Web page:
Bird, the original ride-sharing scooter company in Oxford, apparently has flown away. The company’s scooters have not been seen on Oxford’s streets since the end of fall semester, according to Oxford city officials.
“To our knowledge, Bird did not come back at the beginning of the (spring) semester,” City Manager Douglas Elliott said. “They have permission to return but they have not.”
Bird, based in California, quickly followed by rival company, Lime, debuted on Oxford’s streets last October. The electric scooters are activated by customers with a cell phone app that charges users by the mile. The scooters go between 10 and 15 miles per hour, and when a customer finishes a ride, the scooter is simply parked and it is available for another customer. Both Bird and Lime have fleets of scooters in cities all over the world, according to the company websites.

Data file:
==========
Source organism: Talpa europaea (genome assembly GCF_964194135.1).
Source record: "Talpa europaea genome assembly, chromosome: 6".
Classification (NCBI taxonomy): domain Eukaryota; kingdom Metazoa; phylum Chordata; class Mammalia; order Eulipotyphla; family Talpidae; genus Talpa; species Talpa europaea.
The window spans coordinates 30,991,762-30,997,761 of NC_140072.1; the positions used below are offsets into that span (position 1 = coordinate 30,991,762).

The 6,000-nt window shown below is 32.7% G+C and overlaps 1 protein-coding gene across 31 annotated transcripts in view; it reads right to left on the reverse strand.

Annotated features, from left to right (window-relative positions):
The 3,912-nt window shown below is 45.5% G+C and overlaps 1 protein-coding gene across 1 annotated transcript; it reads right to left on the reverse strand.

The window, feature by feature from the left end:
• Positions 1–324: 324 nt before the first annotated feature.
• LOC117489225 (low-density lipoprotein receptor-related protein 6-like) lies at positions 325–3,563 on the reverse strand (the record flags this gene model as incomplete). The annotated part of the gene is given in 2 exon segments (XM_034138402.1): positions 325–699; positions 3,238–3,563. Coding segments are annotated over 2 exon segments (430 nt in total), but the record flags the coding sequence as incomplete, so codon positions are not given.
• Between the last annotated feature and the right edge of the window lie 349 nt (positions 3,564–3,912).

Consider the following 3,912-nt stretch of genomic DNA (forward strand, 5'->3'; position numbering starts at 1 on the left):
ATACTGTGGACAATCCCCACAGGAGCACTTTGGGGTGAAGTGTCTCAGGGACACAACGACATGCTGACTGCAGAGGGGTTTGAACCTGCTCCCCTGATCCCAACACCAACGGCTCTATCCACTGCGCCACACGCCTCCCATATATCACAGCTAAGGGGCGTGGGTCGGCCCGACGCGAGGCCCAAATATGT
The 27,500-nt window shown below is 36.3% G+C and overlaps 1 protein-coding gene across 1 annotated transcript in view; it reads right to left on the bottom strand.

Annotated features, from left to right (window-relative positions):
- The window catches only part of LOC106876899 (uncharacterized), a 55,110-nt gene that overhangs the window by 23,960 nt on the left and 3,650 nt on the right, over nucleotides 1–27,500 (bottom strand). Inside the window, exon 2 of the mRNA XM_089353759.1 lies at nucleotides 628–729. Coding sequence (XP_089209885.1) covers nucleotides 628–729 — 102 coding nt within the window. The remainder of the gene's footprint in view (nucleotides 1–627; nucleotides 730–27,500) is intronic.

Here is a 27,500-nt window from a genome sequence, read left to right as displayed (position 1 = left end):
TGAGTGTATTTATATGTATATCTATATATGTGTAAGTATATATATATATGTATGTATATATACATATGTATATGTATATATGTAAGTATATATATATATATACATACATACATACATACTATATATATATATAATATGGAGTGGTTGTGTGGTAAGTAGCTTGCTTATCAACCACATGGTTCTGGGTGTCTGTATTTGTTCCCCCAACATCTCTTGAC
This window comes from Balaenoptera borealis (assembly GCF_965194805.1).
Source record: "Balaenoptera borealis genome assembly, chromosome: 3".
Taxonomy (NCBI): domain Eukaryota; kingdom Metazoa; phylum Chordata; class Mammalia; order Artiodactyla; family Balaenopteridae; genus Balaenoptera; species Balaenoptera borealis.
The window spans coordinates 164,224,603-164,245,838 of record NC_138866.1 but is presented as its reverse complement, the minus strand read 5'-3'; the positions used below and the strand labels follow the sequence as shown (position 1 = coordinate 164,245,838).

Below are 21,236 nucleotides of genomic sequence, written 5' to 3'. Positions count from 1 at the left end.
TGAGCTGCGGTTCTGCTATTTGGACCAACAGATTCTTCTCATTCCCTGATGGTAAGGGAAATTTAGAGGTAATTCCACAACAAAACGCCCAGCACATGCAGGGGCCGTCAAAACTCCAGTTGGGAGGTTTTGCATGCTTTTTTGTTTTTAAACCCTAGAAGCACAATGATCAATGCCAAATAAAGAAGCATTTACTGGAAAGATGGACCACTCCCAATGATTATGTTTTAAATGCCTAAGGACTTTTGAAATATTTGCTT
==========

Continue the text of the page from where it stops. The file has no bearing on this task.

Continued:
Each company paid a $300 application fee to Oxford when they started operating here.
The companies generally halt operations in very cold or inclement weather. Lime scooters reappeared on Oxford’s streets early in the spring semester, but the Birds did not. According to city economic development director G. Alan Kyger, a conference call earlier this week was held between city officials, representatives of the two companies, Miami University’s general counsel and representatives of the Oxford and Miami police departments.
The university had asked for the conference, Kyger said, because it wanted to go over the rules for operating the scooters on campus. During that call, Bird indicated it was “reevaluating their markets national,” said Charles Kennick chairman of the Student-Community Relations Commission, which has been a strong supporter of the scooters.
Kyger said he sent Bird the following email on April 8: “My question today is concerning the status of Bird operations in Oxford as Miami has returned from break. It’s perfect scooter weather, does Bird plan to return to the Oxford market, and if so, when?” So far, Bird has not responded.
Bird has not responded to repeated requests for comment from the Observer.